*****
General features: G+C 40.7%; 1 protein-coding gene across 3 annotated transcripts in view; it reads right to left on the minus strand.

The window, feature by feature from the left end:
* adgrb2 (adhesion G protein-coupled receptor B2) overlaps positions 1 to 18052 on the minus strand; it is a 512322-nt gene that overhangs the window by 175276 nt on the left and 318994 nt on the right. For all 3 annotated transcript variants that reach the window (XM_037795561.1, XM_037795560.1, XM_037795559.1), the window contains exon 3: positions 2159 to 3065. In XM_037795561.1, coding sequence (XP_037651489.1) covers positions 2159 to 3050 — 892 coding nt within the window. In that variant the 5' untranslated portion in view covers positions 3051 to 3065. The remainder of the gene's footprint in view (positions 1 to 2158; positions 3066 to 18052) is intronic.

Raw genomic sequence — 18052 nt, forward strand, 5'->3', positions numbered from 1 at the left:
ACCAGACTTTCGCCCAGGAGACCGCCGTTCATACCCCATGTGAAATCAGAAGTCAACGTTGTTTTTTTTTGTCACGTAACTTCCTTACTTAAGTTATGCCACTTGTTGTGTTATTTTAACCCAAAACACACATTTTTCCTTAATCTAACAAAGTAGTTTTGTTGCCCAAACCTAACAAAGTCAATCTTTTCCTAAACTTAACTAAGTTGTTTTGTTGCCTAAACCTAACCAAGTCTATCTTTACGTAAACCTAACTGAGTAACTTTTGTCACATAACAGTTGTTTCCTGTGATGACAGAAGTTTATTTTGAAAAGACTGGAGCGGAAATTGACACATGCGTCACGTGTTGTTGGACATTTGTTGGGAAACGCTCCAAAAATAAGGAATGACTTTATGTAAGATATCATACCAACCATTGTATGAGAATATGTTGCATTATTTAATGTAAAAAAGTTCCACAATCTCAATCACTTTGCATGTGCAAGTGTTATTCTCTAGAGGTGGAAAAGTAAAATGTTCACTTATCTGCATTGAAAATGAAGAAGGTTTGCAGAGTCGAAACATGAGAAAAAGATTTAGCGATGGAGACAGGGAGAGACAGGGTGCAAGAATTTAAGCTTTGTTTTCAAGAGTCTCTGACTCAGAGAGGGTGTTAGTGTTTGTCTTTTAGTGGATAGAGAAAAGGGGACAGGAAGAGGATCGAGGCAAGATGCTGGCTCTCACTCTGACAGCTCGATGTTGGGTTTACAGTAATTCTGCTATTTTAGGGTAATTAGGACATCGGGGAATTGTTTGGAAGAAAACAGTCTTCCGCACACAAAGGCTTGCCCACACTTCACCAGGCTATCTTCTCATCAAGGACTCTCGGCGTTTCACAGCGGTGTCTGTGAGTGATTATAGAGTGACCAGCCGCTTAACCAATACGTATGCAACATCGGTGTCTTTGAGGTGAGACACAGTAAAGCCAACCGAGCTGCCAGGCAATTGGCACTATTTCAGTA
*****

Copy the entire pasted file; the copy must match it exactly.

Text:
General features: G+C 40.7%; 1 protein-coding gene across 3 annotated transcripts in view; it reads right to left on the minus strand.

The window, feature by feature from the left end:
* adgrb2 (adhesion G protein-coupled receptor B2) overlaps positions 1 to 18052 on the minus strand; it is a 512322-nt gene that overhangs the window by 175276 nt on the left and 318994 nt on the right. For all 3 annotated transcript variants that reach the window (XM_037795561.1, XM_037795560.1, XM_037795559.1), the window contains exon 3: positions 2159 to 3065. In XM_037795561.1, coding sequence (XP_037651489.1) covers positions 2159 to 3050 — 892 coding nt within the window. In that variant the 5' untranslated portion in view covers positions 3051 to 3065. The remainder of the gene's footprint in view (positions 1 to 2158; positions 3066 to 18052) is intronic.

Raw genomic sequence — 18052 nt, forward strand, 5'->3', positions numbered from 1 at the left:
ACCAGACTTTCGCCCAGGAGACCGCCGTTCATACCCCATGTGAAATCAGAAGTCAACGTTGTTTTTTTTTGTCACGTAACTTCCTTACTTAAGTTATGCCACTTGTTGTGTTATTTTAACCCAAAACACACATTTTTCCTTAATCTAACAAAGTAGTTTTGTTGCCCAAACCTAACAAAGTCAATCTTTTCCTAAACTTAACTAAGTTGTTTTGTTGCCTAAACCTAACCAAGTCTATCTTTACGTAAACCTAACTGAGTAACTTTTGTCACATAACAGTTGTTTCCTGTGATGACAGAAGTTTATTTTGAAAAGACTGGAGCGGAAATTGACACATGCGTCACGTGTTGTTGGACATTTGTTGGGAAACGCTCCAAAAATAAGGAATGACTTTATGTAAGATATCATACCAACCATTGTATGAGAATATGTTGCATTATTTAATGTAAAAAAGTTCCACAATCTCAATCACTTTGCATGTGCAAGTGTTATTCTCTAGAGGTGGAAAAGTAAAATGTTCACTTATCTGCATTGAAAATGAAGAAGGTTTGCAGAGTCGAAACATGAGAAAAAGATTTAGCGATGGAGACAGGGAGAGACAGGGTGCAAGAATTTAAGCTTTGTTTTCAAGAGTCTCTGACTCAGAGAGGGTGTTAGTGTTTGTCTTTTAGTGGATAGAGAAAAGGGGACAGGAAGAGGATCGAGGCAAGATGCTGGCTCTCACTCTGACAGCTCGATGTTGGGTTTACAGTAATTCTGCTATTTTAGGGTAATTAGGACATCGGGGAATTGTTTGGAAGAAAACAGTCTTCCGCACACAAAGGCTTGCCCACACTTCACCAGGCTATCTTCTCATCAAGGACTCTCGGCGTTTCACAGCGGTGTCTGTGAGTGATTATAGAGTGACCAGCCGCTTAACCAATACGTATGCAACATCGGTGTCTTTGAGGTGAGACACAGTAAAGCCAACCGAGCTGCCAGGCAATTGGCACTATTTCAGTA